Tall tales translate into inventive brews at Bear King Brewing Company

By Lee M. Nichols
Photos by Greg Thomas

More than 100 years ago, terror gripped the town of Marble Falls.

A horrific creature — half-man, half-bear — roamed the woods around the Colorado River. One night, the “belle of Marble Falls” was caught unawares by the beast … she let out a scream … and suddenly she was gone. This so-called Bear King whisked her away to its lair, a cave deep in the woods, and held her there until it fell asleep. The fortunate lass managed to sneak away, living to tell her tale. A vengeful group of hunters sought out the monster, found it, and killed it.

Scary! And, much like tales of Bigfoot or the Yeti, there’s no evidence that it’s true. In fact, it was never even reported locally — the only surviving accounts are found in a 1901 news clipping from a Washington, D.C., newspaper.

But hey, it makes a good yarn, worth swapping over a riverside campfire or perhaps over some cold beers at a local brewery.

That’s exactly what the Guidry family hopes you’ll do at Bear King Brewing Company in Marble Falls.

“It kind of died off as this local legend, and we loved the idea of bringing that legend back to life,” says Grant Guidry, Bear King’s marketing director and co-owner. “And all our beers have their own little stories or legends behind them, so for example, Wandering Blonde is under the umbrella of Goldilocks and the Three Bears — ‘This beer is too hoppy, this beer is too dark, but this beer is just right.’”

Bear King is just right for relaxing and telling those tales. It’s housed in a spacious former auto dealership just a block away from the bridge over the river, with a front patio perfect for stretching your legs while stretching the truth.

Grant is one of a gaggle of Guidrys who bring the Bear King (the brewpub, not the creature) to life. They’re not all in Marble Falls — in this modern era of telecommuting, the family investors often brainstorm over the phone. “All our business calls end in, ‘Love you, bye,’” laughs Grant, which may sound familiar in the Hill Country’s many family-run businesses.

But family member one who matters most — brewmaster and oldest brother J.D. Guidry — is on the premises making the company’s signature product. Grant says it’s best that he stays out of the brewhouse.

“I tried brewing one time and told J.D., ‘Man, I’m glad you know what you’re doing,’” Grant laughs.

So he handles promotions from his home in Austin; his sister and brother-in-law, both serving in the Navy, do administrative work; and the youngest brother got the restaurant up and running before moving to the tech world.

“We divide and conquer,” Grant says. “We make a pretty good team.”

None of that, however, should create the impression that Bear King is run by outsiders unfamiliar with the Hill Country. Seeds were planted here years ago that grew into the family business.

“All our family is from the Texas area,” Grant says, “and our grandparents have a little lake house on Buchanan. We’d spend every summer at that lake house, and this was our rally point where we’d get together. After we all moved out and went to school, this was always the spot we came back to.”

J.D. came back from Olds College in Alberta, Canada. After deciding patent litigation wasn’t his thing, he took his brewing hobby to Olds and earned a diploma in Brewmaster & Brewery Operations Management. (“I didn’t even know those existed,” says Grant.)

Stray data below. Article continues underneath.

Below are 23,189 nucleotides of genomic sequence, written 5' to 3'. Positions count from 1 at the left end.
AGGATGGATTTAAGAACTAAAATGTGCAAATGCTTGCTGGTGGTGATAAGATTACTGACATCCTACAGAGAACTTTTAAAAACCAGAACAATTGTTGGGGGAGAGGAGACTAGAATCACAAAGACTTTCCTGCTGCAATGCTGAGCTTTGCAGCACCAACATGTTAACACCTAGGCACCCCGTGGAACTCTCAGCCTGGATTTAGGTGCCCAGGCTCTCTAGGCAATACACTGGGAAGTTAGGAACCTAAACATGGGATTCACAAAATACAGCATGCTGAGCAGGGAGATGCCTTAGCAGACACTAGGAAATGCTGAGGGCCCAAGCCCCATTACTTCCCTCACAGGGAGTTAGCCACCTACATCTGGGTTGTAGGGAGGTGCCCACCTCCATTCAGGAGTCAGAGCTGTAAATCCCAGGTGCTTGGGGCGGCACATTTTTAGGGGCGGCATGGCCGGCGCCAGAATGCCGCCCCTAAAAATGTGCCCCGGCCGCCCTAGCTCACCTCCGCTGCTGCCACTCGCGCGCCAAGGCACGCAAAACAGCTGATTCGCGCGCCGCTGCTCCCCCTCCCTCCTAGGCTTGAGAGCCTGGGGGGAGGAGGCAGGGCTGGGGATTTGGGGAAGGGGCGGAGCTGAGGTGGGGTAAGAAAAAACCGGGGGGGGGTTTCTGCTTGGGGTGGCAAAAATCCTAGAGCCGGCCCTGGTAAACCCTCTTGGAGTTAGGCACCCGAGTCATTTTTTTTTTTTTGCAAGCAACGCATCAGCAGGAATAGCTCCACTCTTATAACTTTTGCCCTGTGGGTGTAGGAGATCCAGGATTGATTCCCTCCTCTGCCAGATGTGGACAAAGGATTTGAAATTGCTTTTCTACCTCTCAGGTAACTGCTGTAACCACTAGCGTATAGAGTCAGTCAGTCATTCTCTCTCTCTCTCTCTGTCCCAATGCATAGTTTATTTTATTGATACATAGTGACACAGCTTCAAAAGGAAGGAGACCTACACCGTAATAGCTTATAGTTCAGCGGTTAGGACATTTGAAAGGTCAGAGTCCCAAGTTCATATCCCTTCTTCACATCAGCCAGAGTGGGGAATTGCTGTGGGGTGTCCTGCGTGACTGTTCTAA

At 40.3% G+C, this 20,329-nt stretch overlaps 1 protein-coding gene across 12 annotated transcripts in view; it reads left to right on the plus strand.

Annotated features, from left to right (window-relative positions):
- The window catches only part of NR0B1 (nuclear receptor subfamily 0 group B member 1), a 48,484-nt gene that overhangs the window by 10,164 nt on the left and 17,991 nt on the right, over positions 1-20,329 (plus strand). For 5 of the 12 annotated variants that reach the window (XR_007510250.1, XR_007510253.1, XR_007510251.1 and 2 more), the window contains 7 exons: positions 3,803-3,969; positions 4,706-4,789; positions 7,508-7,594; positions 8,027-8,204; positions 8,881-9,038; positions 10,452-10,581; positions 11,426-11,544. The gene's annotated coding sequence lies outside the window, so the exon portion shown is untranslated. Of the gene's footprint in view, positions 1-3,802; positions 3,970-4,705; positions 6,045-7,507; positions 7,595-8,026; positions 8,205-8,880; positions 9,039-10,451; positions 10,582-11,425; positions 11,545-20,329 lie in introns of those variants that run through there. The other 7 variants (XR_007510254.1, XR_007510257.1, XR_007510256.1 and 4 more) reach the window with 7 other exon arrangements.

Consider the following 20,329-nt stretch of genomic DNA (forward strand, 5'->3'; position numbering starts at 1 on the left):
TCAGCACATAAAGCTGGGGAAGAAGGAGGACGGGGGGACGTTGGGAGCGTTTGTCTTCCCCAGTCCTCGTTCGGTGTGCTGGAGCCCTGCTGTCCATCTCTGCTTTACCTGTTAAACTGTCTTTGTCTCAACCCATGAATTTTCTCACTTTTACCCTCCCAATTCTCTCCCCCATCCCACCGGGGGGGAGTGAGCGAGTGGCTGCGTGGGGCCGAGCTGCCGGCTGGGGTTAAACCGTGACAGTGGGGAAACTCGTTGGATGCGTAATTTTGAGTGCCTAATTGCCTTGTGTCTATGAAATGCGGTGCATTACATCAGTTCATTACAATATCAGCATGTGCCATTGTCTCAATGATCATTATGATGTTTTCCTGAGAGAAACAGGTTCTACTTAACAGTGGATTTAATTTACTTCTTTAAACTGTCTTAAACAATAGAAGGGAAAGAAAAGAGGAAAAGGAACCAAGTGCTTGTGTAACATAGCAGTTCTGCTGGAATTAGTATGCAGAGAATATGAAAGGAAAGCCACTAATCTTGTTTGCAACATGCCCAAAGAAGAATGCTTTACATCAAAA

Since 2019, he has translated those talents into three flagship beers — Wandering Blonde, Foggy Eyes New England IPA, and Monkey Bridge Hefeweizen — styles that pair well with the “upscale craft American food” coming out of Bear King’s kitchen. (The juicy bacon cheeseburger paired with truffle fries is pretty spectacular; there is also an inviting menu of tacos, sandwiches, and salads.)

If you want to get more adventurous, Bear King has inventive seasonals, such as the “Lady” hazy IPA series. At the time of our visit, the holiday beer “Lady Wood Spruce,” exquisitely flavored with spruce tips, was still on tap — and it was obvious why it won a gold medal at this year’s Texas Craft Brewers Cup in the Specialty Hoppy category.

You might even discover styles you didn’t know existed, such as the Stigini White Stout. Yes, white. It’s definitely an atypical stout, both in color and flavor — the heavy vanilla flavoring may remind you of a cream soda.

“This is our other brewer’s whole baby,” Grant says. “He said, ‘I want the vanilla to slap you in the face.’”

Wait a minute — other brewer?

Bear King is a bit unusual in that it has two brewers taking the lead on making the suds. While an assistant brewer is not unique, Kael Brannan — working alongside J.D. — is not one. “He started as an assistant, but now he’s just a second brewer,” Grant says. “He’s been here about three years now. He just interviewed for the job and has been crushing it ever since.”

If you really like your brews bold — and you have a designated driver — Bear King has high-alcohol offerings like the Bootprint Barley Wine and the Dead Wreckoning Imperial Oatmeal Porter. They’re tasty, but be warned — they’re strong enough to make you … um … go into hibernation. We sampled the regular version of Dead Wreckoning, but Grant promises a version aged in Garrison Brothers whiskey barrels is coming soon.

You can try Bear King’s brews even if you’re not in Marble Falls — they ship cans and kegs all around the region — but they are probably best enjoyed after a day on the river or camping.

Just be sure you get there before the scary bear-men wake and start roaming the woods.

Bear King Brewing Company

207 Avenue G, Marble Falls


Monday-Friday, 11am-9pm

Saturday, 9am-9pm

Sunday, 9am-8pm